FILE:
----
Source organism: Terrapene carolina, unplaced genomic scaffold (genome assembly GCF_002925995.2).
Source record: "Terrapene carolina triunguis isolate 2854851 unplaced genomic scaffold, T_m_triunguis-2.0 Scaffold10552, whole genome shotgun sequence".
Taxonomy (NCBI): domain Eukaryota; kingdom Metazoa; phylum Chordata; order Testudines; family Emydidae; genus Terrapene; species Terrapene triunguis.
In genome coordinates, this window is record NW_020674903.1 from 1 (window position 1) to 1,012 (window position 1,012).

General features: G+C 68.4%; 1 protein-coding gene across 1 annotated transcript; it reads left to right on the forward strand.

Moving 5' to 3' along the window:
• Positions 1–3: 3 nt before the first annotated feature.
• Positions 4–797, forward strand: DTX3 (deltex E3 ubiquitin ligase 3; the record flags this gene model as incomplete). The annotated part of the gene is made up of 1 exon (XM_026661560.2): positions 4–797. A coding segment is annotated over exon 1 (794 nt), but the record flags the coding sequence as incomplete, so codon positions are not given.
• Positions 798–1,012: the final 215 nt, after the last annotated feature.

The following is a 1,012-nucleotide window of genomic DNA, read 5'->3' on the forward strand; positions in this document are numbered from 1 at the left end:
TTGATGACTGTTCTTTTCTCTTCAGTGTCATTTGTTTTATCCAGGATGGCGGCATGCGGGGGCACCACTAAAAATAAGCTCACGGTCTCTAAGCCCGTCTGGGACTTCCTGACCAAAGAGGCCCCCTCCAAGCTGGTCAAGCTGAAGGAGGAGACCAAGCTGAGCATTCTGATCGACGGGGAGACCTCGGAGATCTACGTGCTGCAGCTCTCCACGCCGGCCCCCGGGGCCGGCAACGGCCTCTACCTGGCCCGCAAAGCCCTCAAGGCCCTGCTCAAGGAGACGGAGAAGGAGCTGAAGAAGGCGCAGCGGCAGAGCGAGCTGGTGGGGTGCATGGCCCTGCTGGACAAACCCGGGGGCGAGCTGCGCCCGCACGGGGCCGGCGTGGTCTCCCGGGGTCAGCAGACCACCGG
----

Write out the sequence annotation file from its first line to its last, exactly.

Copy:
Source organism: Terrapene carolina, unplaced genomic scaffold (genome assembly GCF_002925995.2).
Source record: "Terrapene carolina triunguis isolate 2854851 unplaced genomic scaffold, T_m_triunguis-2.0 Scaffold10552, whole genome shotgun sequence".
Taxonomy (NCBI): domain Eukaryota; kingdom Metazoa; phylum Chordata; order Testudines; family Emydidae; genus Terrapene; species Terrapene triunguis.
In genome coordinates, this window is record NW_020674903.1 from 1 (window position 1) to 1,012 (window position 1,012).

General features: G+C 68.4%; 1 protein-coding gene across 1 annotated transcript; it reads left to right on the forward strand.

Moving 5' to 3' along the window:
• Positions 1–3: 3 nt before the first annotated feature.
• Positions 4–797, forward strand: DTX3 (deltex E3 ubiquitin ligase 3; the record flags this gene model as incomplete). The annotated part of the gene is made up of 1 exon (XM_026661560.2): positions 4–797. A coding segment is annotated over exon 1 (794 nt), but the record flags the coding sequence as incomplete, so codon positions are not given.
• Positions 798–1,012: the final 215 nt, after the last annotated feature.

The following is a 1,012-nucleotide window of genomic DNA, read 5'->3' on the forward strand; positions in this document are numbered from 1 at the left end:
TTGATGACTGTTCTTTTCTCTTCAGTGTCATTTGTTTTATCCAGGATGGCGGCATGCGGGGGCACCACTAAAAATAAGCTCACGGTCTCTAAGCCCGTCTGGGACTTCCTGACCAAAGAGGCCCCCTCCAAGCTGGTCAAGCTGAAGGAGGAGACCAAGCTGAGCATTCTGATCGACGGGGAGACCTCGGAGATCTACGTGCTGCAGCTCTCCACGCCGGCCCCCGGGGCCGGCAACGGCCTCTACCTGGCCCGCAAAGCCCTCAAGGCCCTGCTCAAGGAGACGGAGAAGGAGCTGAAGAAGGCGCAGCGGCAGAGCGAGCTGGTGGGGTGCATGGCCCTGCTGGACAAACCCGGGGGCGAGCTGCGCCCGCACGGGGCCGGCGTGGTCTCCCGGGGTCAGCAGACCACCGG